OPINION: Turkey’s belligerent view on maritime boundaries in the East Mediterranean and its jarring claim to a share of gas found off Cyprus have made Ankara few friends.
But it seems President Recep Tayyip Erdogan cares little and is content to continue his ‘might is right’ approach to dealing with Cyprus and Greece.
Similar to Beijing’s actions in the South China Sea, Erdogan uses military muscle to support his Mediterranean Sea ambitions.
The right for the breakaway Turkish Republic of Northern Cyprus — and, therefore, Turkey — to access valuable gas discoveries off Cyprus makes little sense.
Declaring a joint maritime boundary with Libya, while ignoring a legitimate maritime claim for the Greek island of Crete, also seems an opportunistic move to antagonise Athens.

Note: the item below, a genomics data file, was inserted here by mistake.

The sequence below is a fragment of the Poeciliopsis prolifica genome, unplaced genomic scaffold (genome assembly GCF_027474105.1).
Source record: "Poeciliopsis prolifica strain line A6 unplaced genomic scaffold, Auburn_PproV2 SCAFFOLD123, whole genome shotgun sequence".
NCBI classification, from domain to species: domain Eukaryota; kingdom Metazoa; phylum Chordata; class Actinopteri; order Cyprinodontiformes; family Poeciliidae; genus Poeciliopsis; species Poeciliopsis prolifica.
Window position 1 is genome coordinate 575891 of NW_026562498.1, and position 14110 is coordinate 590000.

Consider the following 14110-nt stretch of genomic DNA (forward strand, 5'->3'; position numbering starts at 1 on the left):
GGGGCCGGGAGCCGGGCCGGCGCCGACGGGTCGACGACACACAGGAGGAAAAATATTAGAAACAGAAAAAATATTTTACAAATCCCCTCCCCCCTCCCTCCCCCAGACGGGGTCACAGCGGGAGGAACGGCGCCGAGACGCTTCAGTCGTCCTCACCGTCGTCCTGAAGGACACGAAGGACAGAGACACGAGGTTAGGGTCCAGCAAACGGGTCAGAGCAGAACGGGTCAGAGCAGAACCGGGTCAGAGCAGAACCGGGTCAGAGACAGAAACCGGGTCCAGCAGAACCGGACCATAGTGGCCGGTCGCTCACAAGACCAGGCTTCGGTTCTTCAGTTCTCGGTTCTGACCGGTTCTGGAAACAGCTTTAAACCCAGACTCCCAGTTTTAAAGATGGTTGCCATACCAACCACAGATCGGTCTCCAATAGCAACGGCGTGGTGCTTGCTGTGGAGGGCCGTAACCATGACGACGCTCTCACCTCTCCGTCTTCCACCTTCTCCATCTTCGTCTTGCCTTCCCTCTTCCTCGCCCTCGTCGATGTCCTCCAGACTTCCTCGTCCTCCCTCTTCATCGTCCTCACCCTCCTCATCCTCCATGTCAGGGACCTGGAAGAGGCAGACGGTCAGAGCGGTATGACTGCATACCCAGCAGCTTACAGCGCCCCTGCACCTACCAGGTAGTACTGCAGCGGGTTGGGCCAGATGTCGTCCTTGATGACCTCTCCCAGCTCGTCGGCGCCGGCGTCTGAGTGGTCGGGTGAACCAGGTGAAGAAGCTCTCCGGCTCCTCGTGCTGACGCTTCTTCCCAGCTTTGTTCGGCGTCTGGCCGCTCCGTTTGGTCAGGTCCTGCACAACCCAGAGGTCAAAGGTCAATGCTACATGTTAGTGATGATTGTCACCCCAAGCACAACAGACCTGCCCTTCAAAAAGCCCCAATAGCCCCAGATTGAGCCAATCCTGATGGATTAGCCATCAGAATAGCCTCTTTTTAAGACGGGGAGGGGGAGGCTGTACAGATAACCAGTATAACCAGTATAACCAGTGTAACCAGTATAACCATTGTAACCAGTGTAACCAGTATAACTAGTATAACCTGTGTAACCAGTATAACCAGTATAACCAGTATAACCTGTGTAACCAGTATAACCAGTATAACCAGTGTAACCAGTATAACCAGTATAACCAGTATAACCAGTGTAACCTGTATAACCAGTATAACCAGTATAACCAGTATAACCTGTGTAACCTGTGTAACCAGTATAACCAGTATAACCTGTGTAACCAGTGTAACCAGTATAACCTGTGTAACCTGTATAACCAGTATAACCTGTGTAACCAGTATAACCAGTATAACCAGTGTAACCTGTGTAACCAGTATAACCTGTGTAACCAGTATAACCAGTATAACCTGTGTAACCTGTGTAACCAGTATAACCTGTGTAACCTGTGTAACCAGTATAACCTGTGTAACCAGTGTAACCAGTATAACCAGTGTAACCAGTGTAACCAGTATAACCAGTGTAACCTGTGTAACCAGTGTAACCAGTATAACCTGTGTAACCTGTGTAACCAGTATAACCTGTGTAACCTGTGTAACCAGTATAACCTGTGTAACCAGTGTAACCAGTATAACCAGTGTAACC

Erdogan says no island should generate an exclusive economic zone, a view that contradicts the United Nations Convention on the Law of the Sea — which Ankara has not signed — and holds no water when it come to Cyprus and Crete.
However, he is right about Kastellorizo, a Greek islet lying just off Turkey’s south coast. It is a geopolitical anomaly that should have a long and narrow EEZ that does not impinge on Turkey’s legitimate maritime claims.
France and Canada negotiated just such an EEZ — called the ‘baguette’ — for the French islands of St Pierre & Miquelon off Newfoundland.
A similar breakthrough on Kastellorizo could help ease tensions between Ankara and Athens and allow Erdogan to scale back his more outlandish demands.
(This is an Upstream opinion article.)